BREXITEERS OF THE WEEK
4. RACHEL WARBY
The prospective Brexit Party candidate for South Northamptonshire has suggested she would beat local food shortages after Brexit by sharing the food she grows in her garden.
Warby until recently operated a hairdressing business near Benidorm and appeared on Channel 4's A New Life In The Sun, flying back to Britain to vote Leave at the referendum.
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She is due to stand against Brexiteer Andrea Leadsom at the next election. Questioned on Twitter about supply threats, she said: "Why would planes of food and medicines stop coming into airports?" Asked if, given her beliefs, "the government suggests there may be rationing would you go to the back of the queue?" Warby replied: "I would share what I grow in my garden." Let's hope it's a very big one.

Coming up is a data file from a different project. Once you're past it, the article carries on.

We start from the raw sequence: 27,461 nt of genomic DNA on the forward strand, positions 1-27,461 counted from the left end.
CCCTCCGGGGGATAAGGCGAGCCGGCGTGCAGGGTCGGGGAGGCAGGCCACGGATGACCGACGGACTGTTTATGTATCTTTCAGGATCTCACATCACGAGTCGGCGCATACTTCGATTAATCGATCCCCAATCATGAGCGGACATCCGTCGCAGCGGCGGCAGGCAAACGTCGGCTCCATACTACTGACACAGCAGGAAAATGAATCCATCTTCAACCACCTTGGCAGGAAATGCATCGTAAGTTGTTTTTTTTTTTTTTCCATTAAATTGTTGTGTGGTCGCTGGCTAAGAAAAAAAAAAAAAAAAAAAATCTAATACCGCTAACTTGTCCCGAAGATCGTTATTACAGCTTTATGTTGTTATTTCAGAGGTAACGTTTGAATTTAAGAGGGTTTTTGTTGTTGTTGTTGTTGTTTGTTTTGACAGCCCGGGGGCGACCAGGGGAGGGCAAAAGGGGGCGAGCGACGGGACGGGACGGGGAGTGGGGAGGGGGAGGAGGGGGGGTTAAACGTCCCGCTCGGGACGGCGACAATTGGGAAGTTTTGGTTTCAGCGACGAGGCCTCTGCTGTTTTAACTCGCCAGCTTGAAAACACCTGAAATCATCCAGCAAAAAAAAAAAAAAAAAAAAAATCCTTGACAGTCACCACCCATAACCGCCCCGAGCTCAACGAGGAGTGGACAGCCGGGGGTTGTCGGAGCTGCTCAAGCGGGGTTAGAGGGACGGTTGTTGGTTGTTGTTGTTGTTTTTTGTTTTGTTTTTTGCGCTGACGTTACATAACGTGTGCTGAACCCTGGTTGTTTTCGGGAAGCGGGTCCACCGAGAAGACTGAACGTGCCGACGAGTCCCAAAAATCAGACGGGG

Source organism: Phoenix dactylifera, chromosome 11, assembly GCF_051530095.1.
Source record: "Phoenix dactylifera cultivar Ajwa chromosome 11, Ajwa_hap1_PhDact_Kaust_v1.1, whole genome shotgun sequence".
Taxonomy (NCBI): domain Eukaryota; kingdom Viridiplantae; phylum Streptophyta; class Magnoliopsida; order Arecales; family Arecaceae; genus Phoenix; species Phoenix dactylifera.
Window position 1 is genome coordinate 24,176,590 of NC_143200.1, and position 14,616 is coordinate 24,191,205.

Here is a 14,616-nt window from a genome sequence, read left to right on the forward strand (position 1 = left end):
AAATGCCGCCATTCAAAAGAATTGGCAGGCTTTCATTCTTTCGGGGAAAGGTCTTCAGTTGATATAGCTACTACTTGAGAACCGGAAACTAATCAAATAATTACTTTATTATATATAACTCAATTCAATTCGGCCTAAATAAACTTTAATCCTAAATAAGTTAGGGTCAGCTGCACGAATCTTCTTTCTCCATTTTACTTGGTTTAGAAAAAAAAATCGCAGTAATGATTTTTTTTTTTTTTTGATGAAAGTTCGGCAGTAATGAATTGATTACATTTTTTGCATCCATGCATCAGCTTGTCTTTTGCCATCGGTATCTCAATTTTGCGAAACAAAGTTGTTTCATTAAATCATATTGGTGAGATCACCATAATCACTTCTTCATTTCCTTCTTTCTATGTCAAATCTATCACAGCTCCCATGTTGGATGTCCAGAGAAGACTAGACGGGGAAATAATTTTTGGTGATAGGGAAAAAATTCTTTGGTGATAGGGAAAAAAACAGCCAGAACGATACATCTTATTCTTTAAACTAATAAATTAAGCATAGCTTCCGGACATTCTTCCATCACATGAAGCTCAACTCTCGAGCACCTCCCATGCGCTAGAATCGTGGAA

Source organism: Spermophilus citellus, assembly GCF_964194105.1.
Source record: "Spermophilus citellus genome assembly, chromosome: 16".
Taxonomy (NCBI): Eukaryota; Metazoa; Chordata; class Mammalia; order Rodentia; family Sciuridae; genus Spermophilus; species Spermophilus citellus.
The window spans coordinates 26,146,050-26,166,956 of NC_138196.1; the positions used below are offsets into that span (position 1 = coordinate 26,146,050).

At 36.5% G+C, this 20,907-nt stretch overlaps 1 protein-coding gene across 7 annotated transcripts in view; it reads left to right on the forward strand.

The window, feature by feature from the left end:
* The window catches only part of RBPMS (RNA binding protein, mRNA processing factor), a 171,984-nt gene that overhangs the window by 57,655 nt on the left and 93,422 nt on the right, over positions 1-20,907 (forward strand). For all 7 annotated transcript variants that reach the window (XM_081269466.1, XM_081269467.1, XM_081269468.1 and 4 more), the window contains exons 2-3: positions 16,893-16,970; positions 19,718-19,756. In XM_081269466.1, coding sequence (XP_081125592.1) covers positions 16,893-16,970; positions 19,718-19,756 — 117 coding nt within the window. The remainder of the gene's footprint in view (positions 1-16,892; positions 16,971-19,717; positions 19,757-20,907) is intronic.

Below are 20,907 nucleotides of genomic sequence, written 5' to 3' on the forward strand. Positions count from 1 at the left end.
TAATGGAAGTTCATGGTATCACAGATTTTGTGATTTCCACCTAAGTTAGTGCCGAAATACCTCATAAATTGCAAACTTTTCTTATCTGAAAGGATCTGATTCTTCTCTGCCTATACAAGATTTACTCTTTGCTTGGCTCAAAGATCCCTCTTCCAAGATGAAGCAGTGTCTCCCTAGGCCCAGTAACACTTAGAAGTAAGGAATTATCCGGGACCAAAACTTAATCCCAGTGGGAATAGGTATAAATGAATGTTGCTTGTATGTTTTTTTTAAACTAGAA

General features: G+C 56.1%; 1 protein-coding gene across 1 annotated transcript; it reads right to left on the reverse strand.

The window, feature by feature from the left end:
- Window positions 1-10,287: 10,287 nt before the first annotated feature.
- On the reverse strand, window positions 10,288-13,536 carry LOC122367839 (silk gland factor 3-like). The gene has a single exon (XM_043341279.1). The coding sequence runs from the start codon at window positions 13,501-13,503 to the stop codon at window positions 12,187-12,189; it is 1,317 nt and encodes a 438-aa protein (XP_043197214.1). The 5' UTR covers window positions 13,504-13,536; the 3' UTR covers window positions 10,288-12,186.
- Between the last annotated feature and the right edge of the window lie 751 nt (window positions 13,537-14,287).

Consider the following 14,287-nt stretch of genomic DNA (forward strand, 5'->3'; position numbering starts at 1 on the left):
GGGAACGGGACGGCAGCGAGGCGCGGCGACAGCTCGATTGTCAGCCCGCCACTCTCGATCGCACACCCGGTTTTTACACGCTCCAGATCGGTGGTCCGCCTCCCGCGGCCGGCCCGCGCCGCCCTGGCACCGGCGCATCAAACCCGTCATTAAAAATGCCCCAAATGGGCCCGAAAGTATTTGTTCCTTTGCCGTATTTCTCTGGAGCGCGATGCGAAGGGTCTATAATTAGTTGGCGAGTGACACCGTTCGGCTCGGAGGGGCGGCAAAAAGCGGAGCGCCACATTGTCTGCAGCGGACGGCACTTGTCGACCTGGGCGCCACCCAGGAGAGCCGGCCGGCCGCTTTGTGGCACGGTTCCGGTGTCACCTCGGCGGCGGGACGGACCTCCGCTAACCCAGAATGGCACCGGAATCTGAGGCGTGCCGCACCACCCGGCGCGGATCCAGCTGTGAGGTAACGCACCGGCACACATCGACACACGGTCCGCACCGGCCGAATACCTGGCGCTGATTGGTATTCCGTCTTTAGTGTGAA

3. TIM MARTIN
What a coup from the extravagantly-coiffed Wetherspoons chairman when numerous outlets reported he was slashing 20p off the price of a pint to demonstrate how prices will fall when import tariffs go after a no-deal Brexit! There were only a few small problems…
a) Only one beer, Ruddles County, was on offer.
b) It's brewed in Suffolk and therefore attracts no import tariffs in the first place.
c) Many of Tim's fellow shareholders in Spoons aren't exactly chuffed that he's cutting their profits to make a political point.
d) It does demonstrate that even while Britain is still in his hated EU, Tim can afford to cut 20p off a pint of Ruddles County and still make a tidy sum.
Perhaps that's why he can't afford to pay Wetherspoons workers the living wage!
2. MARGARET THATCHER
The late prime minister is about to break her (understandable) silence on Brexit with a "message from spirit world", according to a Japanese religious group called Happy Science.